A look at the flowers and insects of the Daventry area
Sunday, 25 November 2018
Oh dear, I'm afraid this is one of those blogs which is little more than a memo. A walk home from Daventry revealed a number of pest diseases and disorders of plants which are of little or no general interest but I couldn't resist making a photographic record.
Holy Cross church, Daventry. 25 November, 2018
My walk commenced in the churchyard of the Holy Cross, a sad scene of neglected gravestones, litter and plastic flowers. And questions too.
SACRED TO THE MEMORY OF
PETER STANLEY JAMES.
DEARLY LOVED ONLY SON OF
HENRY AND NELLIE SMITH
ACCIDENTALLY ELECTROCUTED AT WORK
JULY 13 1950. AGED 24 YEARS
Who was he? Where did he work? Who was at fault? Did he leave a widow? No doubt newspaper archives would be helpful and perhaps someday...
The churchyard could, with appropriate management, be a haven for wildlife but today revealed little. A leaf on a stinging nettle bore a blemish, a mine caused by the fly Agromyza anthricina, but not even the most enthusiastic naturalist could get excited about this.
Agromyza anthracina, mining the edge of a nettle leaf.
Much the same could be said with regard to the holly leaves mined by another fly, Phytomyza ilicis. On one tree almost every leaf seemed to be affected. A poor photo but, in mitigation, I've borrowed Chris' camera and I'm not used to it.
Phytomyza ilicis, making a mess of holly leaves. Holy Cross
churchyard, Daventry. 25 November, 2018
On then to the recreation ground behind the police station. Birch trees are often greatly afflicted by a range of problems, some malignant and some of little consequence.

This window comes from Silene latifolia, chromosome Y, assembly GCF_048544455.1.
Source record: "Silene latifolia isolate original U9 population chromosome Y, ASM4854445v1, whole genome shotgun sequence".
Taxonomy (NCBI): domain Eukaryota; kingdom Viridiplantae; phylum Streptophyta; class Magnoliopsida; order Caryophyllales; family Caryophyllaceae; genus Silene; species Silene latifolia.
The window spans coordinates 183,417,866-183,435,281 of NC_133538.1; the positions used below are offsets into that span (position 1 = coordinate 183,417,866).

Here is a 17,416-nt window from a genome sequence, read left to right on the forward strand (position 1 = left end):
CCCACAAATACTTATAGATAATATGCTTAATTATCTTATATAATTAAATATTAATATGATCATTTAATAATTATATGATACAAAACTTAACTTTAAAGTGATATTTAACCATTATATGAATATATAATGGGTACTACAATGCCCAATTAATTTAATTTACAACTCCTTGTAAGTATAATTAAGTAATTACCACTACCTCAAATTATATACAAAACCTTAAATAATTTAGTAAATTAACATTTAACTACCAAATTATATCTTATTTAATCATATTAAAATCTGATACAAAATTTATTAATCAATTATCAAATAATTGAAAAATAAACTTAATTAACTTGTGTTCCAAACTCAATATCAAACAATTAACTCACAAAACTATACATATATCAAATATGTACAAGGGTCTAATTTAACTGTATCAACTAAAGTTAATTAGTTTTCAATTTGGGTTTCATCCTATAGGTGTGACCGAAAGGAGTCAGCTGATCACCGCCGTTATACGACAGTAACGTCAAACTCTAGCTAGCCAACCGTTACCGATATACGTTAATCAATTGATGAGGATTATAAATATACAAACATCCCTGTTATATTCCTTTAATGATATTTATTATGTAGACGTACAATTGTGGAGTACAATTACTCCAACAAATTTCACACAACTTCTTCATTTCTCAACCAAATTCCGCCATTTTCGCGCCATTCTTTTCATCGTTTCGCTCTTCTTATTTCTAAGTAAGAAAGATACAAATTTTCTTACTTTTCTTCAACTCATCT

Witches' Brooms often develop on birch trees. For decades they were often vaguely ascribed to 'physiological disorders' but research has shown that the usual culprit is a fungus, Taphrina betulina. A row of about six trees stands along one edge of the area but, strangely, only one tree is affected.
Birches displayed a fine collection of Witches' Brooms. Daventry.
25 November, 2018
Another of the Birches bore a huge burr on its trunk. This problem has often been put down to 'stress' but I am far from convinced. Bacterial attack by an Agrobacter species is an alternative - and more plausible - explanation. Some burrs are greatly valued by wood turners but birch is too soft for many uses.
Burrs affect a range of trees, in this case a Silver Birch, Betula pendula.
Daventry. 25 November, 2018
Between the trees pyracantha shrubs had been planted. All over Britain shrubs in this genus, together with hawthorns and many of their relatives are being affected by the Firethorn Leafminer, Phyllonorycter leucographella, even though this moth arrived in this country as recently as 1989.
The mine of the Firethorn Leafminer always occupies the midrib of
the leaf. Daventry, 25 November, 2018
The mine forms a thin membrane, through which the larva can frequently be seen. Like the Harlequin Ladybird, it is here to stay and it appears that little can be done about it. But is it a problem? I don't regard it as such.